Researchers Seek Vaccines to Stop Drug Addiction

Researchers Seek Vaccines to Stop Drug Addiction

The federal government has awarded $5 million in grants to two research teams trying to develop vaccines for drug addiction.

The National Institute on Drug Abuse (NIDA) targeted grants of $500,000 a year for five years to both Baylor College of Medicine in Houston, Texas, and the University of Connecticut. Dr. Thomas Kosten is leading the Baylor team to find a vaccine for methamphetamine, and Dr. Peter Burkhard’s team in Connecticut is working on one for nicotine.

NIDA estimates that 22 million Americans are abusing drugs, and that addiction costs the United States $84 billion in lost earnings, crime, health care expenses, and accidents. The hope is that young people could actually be vaccinated against addiction, and that current addicts could use vaccines to reverse their conditions.

Vaccines for various drug addictions all work in the same way. The theory is that small molecules, such as cocaine molecules, can easily enter the bloodstream. If these tiny molecules bind to large protein molecules, the human immune system will attack them and eventually break them down.

“It’s like a big sponge for cocaine,” Dr. Kosten said. “The drug remains trapped in the blood until it is metabolized and made inactive by the liver and secreted in the kidneys.”

As early as 1970, researchers at the University of Chicago tried to develop a vaccine against heroin addiction. The vaccine worked successfully on monkeys, but not with humans. Dr. Kim Janda from the Scripps Research Institute in La Jolla, California, produced a vaccine against heroin that had also worked in rats that would stop seeking the drug after they received the vaccine. However, it worked no better than a placebo on human subjects. Vaccines for cocaine, methamphetamine, and marijuana, developed at Columbia University in New York in 2010, were effective on humans only 38% to 67% of the time; and even among those subjects who showed improvement, results were mixed.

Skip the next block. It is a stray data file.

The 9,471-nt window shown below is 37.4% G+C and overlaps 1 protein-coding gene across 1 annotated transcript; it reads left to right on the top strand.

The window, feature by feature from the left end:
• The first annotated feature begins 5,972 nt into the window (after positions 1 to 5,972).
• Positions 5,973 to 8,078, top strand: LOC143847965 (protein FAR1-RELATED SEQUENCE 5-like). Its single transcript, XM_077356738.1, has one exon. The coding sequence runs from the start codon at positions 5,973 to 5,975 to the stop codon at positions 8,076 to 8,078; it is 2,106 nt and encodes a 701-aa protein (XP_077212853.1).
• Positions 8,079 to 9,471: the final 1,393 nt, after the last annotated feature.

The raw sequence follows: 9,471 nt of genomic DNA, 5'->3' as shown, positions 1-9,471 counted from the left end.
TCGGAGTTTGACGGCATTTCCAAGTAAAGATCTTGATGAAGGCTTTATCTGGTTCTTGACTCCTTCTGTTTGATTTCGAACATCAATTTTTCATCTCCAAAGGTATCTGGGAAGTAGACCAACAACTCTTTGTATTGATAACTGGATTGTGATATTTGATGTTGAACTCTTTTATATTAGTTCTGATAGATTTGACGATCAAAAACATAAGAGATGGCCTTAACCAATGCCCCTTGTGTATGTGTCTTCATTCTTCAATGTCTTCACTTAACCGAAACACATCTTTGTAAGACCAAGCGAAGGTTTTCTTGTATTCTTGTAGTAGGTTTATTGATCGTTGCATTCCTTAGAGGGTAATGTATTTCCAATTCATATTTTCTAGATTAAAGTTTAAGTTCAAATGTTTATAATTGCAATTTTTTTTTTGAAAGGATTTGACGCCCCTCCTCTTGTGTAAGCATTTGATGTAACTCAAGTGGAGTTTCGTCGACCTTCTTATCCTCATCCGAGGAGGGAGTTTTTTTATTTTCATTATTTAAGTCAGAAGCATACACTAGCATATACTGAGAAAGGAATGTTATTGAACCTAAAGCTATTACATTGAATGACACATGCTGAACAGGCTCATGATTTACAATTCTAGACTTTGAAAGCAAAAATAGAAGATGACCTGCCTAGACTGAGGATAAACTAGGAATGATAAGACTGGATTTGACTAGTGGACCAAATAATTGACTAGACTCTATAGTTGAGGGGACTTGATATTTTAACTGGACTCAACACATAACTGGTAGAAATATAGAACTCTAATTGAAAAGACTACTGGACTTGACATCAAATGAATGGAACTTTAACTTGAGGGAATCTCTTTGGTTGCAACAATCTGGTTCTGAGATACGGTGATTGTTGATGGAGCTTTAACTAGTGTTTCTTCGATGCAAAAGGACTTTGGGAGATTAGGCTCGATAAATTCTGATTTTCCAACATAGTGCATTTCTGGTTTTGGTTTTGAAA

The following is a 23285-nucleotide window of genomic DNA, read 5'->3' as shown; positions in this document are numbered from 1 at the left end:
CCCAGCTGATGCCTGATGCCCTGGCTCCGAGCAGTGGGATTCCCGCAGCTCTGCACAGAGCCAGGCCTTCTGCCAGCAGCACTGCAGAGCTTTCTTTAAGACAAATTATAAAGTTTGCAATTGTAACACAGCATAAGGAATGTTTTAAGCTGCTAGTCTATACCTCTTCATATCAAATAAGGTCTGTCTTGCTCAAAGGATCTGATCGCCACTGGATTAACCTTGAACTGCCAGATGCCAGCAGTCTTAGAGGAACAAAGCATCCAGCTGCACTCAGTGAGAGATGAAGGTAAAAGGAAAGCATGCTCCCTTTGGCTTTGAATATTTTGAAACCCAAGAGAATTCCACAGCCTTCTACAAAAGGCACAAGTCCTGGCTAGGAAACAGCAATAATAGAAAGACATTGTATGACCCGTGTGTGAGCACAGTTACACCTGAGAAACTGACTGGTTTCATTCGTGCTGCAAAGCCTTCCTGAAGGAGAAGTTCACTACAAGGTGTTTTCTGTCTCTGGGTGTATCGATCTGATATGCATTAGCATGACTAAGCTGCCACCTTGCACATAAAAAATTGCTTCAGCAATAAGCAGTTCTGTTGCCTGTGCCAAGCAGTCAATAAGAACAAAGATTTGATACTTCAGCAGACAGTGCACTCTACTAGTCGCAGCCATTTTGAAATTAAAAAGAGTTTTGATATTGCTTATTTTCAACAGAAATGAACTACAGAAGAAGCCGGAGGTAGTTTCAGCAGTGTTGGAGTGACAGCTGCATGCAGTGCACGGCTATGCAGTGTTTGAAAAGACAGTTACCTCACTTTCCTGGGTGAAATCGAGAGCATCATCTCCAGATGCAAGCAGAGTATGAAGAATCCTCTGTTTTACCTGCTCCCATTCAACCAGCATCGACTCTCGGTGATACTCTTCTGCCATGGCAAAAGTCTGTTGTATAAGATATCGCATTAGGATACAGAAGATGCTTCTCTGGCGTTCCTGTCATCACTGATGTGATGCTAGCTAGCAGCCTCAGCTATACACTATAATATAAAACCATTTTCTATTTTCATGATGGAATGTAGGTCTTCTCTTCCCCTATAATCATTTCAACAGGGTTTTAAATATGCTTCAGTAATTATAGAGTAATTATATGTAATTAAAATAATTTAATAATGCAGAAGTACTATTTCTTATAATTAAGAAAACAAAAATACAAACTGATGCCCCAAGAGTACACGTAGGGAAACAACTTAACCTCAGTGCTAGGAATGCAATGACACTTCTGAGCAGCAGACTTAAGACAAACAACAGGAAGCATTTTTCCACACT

“The big problem plaguing these vaccines right now is difficulty predicting in humans how well it’s going to work,” Dr. Janda said.

Dr. Burkhard’s team will spend 18 months developing the nicotine vaccine, one year manufacturing it, and more than two years in clinical trials.

“Our greatest challenge is generating as strong an immune response as possible to induce the effect we are looking for,” he said. The idea has been around for a while … and it only works if you have really high levels of antibodies. Most of the clinical trials failed for this reason, because they were only able to induce anti-bodies in 30% of the population, and that is simply not good enough.”

Dr. Burkhard noted that seven million people die from smoking every year, which is the equivalent of the entire population of Switzerland.

“It is a tremendous step forward to have a vaccine to prevent smoking, not only for the seven million who die but also for the countless millions who are living with their smoking addiction,” he said.

Dr. Nora Volkow, director of NIDA, said the group’s goal is “to support investigators of exceptional creativity who propose bold and highly innovative, new research approaches that have the potential to produce a major impact on the treatment of drug abuse. … Vaccines have a unique role to play in a comprehensive strategy to help people overcome addictions. A successful vaccine will make it easier for addicted individuals to establish and maintain abstinence.”

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